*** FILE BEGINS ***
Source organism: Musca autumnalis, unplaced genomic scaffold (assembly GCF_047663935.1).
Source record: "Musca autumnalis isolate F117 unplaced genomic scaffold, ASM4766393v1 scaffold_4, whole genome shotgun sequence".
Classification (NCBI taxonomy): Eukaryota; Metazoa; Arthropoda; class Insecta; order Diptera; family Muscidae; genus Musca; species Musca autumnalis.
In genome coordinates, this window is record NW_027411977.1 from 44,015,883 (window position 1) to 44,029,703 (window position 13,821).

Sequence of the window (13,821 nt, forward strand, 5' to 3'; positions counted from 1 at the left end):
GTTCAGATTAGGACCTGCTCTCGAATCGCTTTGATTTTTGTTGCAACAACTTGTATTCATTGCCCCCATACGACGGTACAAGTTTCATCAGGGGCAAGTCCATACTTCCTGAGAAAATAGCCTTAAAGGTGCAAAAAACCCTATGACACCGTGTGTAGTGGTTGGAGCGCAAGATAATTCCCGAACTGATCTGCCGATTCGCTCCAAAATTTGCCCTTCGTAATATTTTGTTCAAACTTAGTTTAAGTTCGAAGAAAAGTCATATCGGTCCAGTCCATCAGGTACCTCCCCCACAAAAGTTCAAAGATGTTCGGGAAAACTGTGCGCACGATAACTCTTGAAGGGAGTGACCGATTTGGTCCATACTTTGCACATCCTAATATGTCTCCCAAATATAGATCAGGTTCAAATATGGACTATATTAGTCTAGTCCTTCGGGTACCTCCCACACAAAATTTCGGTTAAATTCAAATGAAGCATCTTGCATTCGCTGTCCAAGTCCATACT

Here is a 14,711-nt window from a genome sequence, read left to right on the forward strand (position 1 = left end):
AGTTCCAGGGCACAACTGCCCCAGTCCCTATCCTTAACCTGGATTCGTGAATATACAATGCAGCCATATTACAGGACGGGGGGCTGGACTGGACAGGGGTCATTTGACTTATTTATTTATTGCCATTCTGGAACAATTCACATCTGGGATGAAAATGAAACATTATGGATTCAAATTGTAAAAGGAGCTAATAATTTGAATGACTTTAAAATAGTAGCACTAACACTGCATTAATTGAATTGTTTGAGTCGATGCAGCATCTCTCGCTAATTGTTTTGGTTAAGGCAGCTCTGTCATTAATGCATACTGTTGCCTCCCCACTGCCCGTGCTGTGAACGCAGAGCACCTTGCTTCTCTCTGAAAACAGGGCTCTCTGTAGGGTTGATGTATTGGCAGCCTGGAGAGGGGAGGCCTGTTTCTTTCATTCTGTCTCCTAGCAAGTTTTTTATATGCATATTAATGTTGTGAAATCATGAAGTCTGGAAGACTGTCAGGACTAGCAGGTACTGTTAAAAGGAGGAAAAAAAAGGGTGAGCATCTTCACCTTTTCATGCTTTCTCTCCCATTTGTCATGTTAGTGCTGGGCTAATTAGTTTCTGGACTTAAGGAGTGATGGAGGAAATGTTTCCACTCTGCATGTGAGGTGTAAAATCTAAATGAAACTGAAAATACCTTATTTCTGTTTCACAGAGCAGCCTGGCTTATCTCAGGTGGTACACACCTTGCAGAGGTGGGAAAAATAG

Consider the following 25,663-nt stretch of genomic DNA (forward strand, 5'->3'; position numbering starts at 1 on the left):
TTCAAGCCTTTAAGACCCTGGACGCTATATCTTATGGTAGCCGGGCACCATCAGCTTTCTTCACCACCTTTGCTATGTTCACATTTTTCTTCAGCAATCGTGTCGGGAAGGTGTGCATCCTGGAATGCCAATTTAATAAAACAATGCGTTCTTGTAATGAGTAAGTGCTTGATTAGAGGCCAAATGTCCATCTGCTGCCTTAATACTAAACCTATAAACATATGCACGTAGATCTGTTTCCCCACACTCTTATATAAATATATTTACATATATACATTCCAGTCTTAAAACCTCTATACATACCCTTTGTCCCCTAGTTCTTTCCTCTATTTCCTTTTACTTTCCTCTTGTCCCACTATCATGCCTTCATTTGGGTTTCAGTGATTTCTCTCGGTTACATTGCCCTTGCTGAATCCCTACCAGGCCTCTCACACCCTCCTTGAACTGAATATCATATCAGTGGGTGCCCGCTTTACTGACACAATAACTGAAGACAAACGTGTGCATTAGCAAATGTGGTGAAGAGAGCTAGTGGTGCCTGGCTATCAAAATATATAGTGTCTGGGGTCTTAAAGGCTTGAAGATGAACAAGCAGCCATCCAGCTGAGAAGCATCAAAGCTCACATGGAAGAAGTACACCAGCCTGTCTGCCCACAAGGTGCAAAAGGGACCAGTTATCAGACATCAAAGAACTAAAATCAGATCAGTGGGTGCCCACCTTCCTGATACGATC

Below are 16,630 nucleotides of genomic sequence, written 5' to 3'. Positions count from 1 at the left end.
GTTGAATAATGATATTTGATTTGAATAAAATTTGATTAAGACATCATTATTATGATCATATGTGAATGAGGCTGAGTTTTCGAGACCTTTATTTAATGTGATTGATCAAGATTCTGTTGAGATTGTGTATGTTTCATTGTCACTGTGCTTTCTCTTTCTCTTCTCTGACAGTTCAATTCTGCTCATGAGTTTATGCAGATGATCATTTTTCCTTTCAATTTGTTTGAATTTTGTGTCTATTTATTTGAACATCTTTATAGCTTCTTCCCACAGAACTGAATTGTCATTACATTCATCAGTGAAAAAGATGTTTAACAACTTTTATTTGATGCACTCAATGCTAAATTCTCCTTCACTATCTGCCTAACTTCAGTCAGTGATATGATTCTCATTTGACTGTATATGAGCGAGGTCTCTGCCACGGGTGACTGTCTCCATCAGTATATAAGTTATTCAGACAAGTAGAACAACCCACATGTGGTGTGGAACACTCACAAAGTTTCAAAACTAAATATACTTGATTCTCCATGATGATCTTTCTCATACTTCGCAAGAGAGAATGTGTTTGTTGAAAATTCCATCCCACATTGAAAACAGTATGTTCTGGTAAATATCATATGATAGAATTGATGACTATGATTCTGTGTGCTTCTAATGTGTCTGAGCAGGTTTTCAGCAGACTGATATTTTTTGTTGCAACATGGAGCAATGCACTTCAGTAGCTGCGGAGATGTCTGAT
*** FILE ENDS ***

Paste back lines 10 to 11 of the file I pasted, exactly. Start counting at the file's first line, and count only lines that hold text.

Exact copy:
TTCAAGCCTTTAAGACCCTGGACGCTATATCTTATGGTAGCCGGGCACCATCAGCTTTCTTCACCACCTTTGCTATGTTCACATTTTTCTTCAGCAATCGTGTCGGGAAGGTGTGCATCCTGGAATGCCAATTTAATAAAACAATGCGTTCTTGTAATGAGTAAGTGCTTGATTAGAGGCCAAATGTCCATCTGCTGCCTTAATACTAAACCTATAAACATATGCACGTAGATCTGTTTCCCCACACTCTTATATAAATATATTTACATATATACATTCCAGTCTTAAAACCTCTATACATACCCTTTGTCCCCTAGTTCTTTCCTCTATTTCCTTTTACTTTCCTCTTGTCCCACTATCATGCCTTCATTTGGGTTTCAGTGATTTCTCTCGGTTACATTGCCCTTGCTGAATCCCTACCAGGCCTCTCACACCCTCCTTGAACTGAATATCATATCAGTGGGTGCCCGCTTTACTGACACAATAACTGAAGACAAACGTGTGCATTAGCAAATGTGGTGAAGAGAGCTAGTGGTGCCTGGCTATCAAAATATATAGTGTCTGGGGTCTTAAAGGCTTGAAGATGAACAAGCAGCCATCCAGCTGAGAAGCATCAAAGCTCACATGGAAGAAGTACACCAGCCTGTCTGCCCACAAGGTGCAAAAGGGACCAGTTATCAGACATCAAAGAACTAAAATCAGATCAGTGGGTGCCCACCTTCCTGATACGATC

Below are 16,630 nucleotides of genomic sequence, written 5' to 3'. Positions count from 1 at the left end.